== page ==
This rare weather phenomenon is the cousin of rainbows

fogbow-tip-of-kayak-on-lake Photo by Francisco Blanco/Shutterstock

What the heck is a fogbow?

Ever see a colourless rainbow? Look closely—that’s a fogbow. (Legit weather term. We can’t make this stuff up.) Like its more colourful cousin, a fogbow forms through the interaction of sunlight and moisture—in this case, the moisture found in fog or mist. The water droplets in fog are much tinier—up to 1,000 times tinier—than raindrops. And size matters when it comes to water drops and rainbow formation: drop size has an effect on the reflection, refraction, and light dispersion that generates this meteorological phenomenon.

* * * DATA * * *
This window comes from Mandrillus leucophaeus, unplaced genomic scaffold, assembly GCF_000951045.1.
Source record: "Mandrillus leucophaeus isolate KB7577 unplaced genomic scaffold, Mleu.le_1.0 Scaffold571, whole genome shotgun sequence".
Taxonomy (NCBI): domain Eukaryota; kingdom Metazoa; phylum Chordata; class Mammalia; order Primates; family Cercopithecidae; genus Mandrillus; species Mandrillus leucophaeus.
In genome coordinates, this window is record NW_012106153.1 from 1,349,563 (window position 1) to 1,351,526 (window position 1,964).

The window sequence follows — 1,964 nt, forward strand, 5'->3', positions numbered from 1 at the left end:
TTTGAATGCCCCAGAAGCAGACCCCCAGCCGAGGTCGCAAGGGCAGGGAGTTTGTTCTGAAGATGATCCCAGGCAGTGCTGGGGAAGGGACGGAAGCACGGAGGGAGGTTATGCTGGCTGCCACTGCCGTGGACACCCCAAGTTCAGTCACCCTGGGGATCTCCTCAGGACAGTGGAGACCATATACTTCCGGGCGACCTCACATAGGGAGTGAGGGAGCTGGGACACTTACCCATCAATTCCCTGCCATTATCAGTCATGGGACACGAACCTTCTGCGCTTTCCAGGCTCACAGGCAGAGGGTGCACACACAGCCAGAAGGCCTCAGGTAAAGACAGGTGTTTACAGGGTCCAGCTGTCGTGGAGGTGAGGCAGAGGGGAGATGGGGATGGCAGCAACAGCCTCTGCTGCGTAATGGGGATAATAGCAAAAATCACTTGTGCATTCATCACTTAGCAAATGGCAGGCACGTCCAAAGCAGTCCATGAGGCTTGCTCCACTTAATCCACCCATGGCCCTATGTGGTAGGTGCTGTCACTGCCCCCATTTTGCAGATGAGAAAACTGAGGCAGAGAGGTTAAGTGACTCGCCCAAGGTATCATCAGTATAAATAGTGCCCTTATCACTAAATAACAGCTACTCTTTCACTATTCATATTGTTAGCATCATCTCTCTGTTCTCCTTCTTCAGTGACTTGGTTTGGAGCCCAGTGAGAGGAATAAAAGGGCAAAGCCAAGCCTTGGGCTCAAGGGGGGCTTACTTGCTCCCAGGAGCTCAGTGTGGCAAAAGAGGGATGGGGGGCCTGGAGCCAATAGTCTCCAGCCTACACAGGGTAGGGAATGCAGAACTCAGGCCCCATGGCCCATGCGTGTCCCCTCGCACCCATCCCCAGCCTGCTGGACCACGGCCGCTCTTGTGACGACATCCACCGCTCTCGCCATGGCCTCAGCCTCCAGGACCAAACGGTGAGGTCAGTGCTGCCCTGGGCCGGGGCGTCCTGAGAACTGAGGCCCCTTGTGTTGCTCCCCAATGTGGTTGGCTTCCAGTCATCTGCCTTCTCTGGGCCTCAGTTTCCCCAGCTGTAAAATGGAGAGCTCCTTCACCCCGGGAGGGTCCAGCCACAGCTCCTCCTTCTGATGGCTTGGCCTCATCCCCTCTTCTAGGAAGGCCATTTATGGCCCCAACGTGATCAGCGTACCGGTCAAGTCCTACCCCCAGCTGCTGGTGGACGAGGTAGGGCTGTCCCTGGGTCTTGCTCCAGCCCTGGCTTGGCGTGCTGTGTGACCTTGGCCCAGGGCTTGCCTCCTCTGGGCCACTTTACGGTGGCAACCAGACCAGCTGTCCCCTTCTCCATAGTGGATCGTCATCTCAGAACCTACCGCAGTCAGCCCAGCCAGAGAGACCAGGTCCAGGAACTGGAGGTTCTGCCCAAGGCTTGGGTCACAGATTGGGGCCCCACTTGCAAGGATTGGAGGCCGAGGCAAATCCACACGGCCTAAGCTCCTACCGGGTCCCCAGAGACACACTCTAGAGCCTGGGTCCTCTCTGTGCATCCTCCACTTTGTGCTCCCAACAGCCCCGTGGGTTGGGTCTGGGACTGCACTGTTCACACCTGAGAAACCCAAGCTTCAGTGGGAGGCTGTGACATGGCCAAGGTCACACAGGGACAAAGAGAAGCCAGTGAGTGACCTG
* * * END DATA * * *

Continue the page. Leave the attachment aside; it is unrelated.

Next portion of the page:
In the case of rainbows, “the process of refraction causes the different colours in the reflected beam of light—the sunlight—to be separated, whereas for fogbows, the process of diffraction broadens the reflected beam of light and smears out the colours,” says Gerald Cheng, a meteorologist with Environment and Climate Change Canada. This results in a white, or nearly colourless, ghostly-looking rainbow.

Fogbows are rare in the sense that to see one, you have to be in the right position. “You have to have the sun behind you and fog before you,” says Cheng.

This leaves only one unanswered question: is there a pot of colourless gold at the end of a colourless rainbow?

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